The dustup over “Selma” is clouding the film’s most valuable takeaway: Freedom is never free.
“We negotiate, we demonstrate, we resist,” the Dr. Martin Luther King Jr. character intones in the film, summarizing the civil rights strategy that led to federal protection of the right to vote and, as we are reminded in this biopic, also led to permanent injury and loss of life for people who answered King’s call to resist a power structure designed to exclude them.
“When you see what the right to vote cost us, you can’t just cast it aside,” Creighton Barr announced in an impromptu speech as the credits rolled during a screening of “Selma” at Chicago’s ICON Theatre this past weekend. The aspiring minister wanted the audience and his two teenagers to appreciate the sacrifices made by a determined generation and the responsibility that has been passed on to the rest of us. Responsibility to exercise the right they marched, fought and died for. The duty of citizenship. The debt to our forbears.
That is why the issue of whether the film merited more Oscar attention to me is not as important as whether it merits our attention. It does.
Apart from the critical appraisal of “Selma’s” no-holds-barred depiction of President Lyndon Johnson (a ruthlessly pragmatic political animal) and Dr. King (an inspirational, if imperfect, man of the cloth); despite the sometimes on-the-nose dialogue and the somewhat muted scenes of the horrific March 7, 1965 “Bloody Sunday” police riot-of-an-attack on peaceful demonstrators; and irrespective of the snarky questions about the validity, the authenticity of casting British actors in leading roles (I mean, come on, really?), there are valuable lessons from this powerful historical moment that continue to challenge us to “negotiate, demonstrate, resist.”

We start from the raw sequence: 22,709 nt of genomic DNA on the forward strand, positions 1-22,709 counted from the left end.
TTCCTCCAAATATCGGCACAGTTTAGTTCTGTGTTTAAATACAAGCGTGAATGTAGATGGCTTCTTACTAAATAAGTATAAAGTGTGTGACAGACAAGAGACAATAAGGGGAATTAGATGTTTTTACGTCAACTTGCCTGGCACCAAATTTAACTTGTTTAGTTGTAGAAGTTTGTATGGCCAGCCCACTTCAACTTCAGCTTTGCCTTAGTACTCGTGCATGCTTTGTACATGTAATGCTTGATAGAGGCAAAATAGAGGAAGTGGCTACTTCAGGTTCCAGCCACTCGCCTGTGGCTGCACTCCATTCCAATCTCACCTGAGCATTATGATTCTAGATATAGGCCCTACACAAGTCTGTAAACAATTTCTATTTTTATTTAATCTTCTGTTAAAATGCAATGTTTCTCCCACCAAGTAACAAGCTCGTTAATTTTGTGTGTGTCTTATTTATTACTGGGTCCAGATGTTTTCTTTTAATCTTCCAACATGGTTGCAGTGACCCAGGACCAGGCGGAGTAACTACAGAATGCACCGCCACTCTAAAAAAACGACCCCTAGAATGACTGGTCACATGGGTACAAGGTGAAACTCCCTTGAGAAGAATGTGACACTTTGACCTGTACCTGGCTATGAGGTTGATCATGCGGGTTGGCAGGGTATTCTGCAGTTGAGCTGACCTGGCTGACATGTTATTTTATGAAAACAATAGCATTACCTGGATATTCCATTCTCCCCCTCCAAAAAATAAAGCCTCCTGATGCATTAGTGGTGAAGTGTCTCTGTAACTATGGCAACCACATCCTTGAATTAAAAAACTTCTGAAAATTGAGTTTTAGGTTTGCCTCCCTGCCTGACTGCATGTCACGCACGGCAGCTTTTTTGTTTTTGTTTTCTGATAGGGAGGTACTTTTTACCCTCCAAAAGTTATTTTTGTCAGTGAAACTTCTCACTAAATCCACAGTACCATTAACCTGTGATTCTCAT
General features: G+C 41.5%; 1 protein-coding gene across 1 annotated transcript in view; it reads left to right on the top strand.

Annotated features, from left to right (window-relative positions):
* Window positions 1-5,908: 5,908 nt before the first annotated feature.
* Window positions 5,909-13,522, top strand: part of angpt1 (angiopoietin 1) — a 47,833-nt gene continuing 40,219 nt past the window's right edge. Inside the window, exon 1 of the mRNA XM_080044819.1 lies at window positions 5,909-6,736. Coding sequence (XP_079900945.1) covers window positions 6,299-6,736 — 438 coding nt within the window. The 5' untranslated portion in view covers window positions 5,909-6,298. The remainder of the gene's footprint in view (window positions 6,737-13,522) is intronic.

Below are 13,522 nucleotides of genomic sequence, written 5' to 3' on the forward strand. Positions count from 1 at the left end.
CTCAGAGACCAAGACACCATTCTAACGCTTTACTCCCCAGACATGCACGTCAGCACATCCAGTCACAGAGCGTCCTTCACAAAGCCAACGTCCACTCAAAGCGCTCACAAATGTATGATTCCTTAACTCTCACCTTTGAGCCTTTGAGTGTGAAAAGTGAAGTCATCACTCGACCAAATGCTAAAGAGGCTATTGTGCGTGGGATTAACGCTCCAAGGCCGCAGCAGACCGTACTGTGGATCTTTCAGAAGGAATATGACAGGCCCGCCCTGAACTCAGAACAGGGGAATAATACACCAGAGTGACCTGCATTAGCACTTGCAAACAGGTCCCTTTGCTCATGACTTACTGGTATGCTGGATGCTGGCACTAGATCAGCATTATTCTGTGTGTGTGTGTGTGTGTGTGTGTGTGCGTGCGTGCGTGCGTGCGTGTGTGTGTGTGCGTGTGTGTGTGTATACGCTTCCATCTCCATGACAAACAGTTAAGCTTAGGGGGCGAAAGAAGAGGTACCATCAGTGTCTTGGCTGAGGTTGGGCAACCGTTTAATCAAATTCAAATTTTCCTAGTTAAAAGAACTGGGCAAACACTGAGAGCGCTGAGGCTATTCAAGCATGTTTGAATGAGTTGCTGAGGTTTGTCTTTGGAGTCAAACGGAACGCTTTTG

Everything that matters is set in motion when we cast our votes. We can think about the headline-grabbing and history-making elections of Harold Washington as Chicago’s first African American mayor and Barack Obama the first African-American U.S. president. These important events represent powerful messages about the positive value of truly representative leadership. The very image of strong, intelligent, equitable Black leadership is a text for a much-needed counternarrative in our society. One that defies the stereotypes that have been used to justify marginalization, exclusion. Even more than image, the election of new leaders also opens the door to progressive policies that benefit everyone. That is why the value of the vote is not just seen in the high-profile elections that tend to stimulate huge Black turnout, but in the smaller, quieter contests that don’t draw national media. Sadly, they also don’t draw enough interest or participation by the people most affected by them.
Take Ferguson, Mo. President Obama’s 2012 re-election drew a 54 percent African-American turnout in the St. Louis suburb. But the 2013 local elections drew only a 7 percent turnout among the 67 percent black population. Local elections are coming up again this April in a city that has been torn by racial strife springing in part by the imbalance in the power structure. Responsibility. Duty. Debt. The lessons of “Selma.” Three of the five Ferguson City Council seats are up this time around. How will the Ferguson residents “demonstrate” at the polls? For that matter, how will we do it? Next month. In Chicago.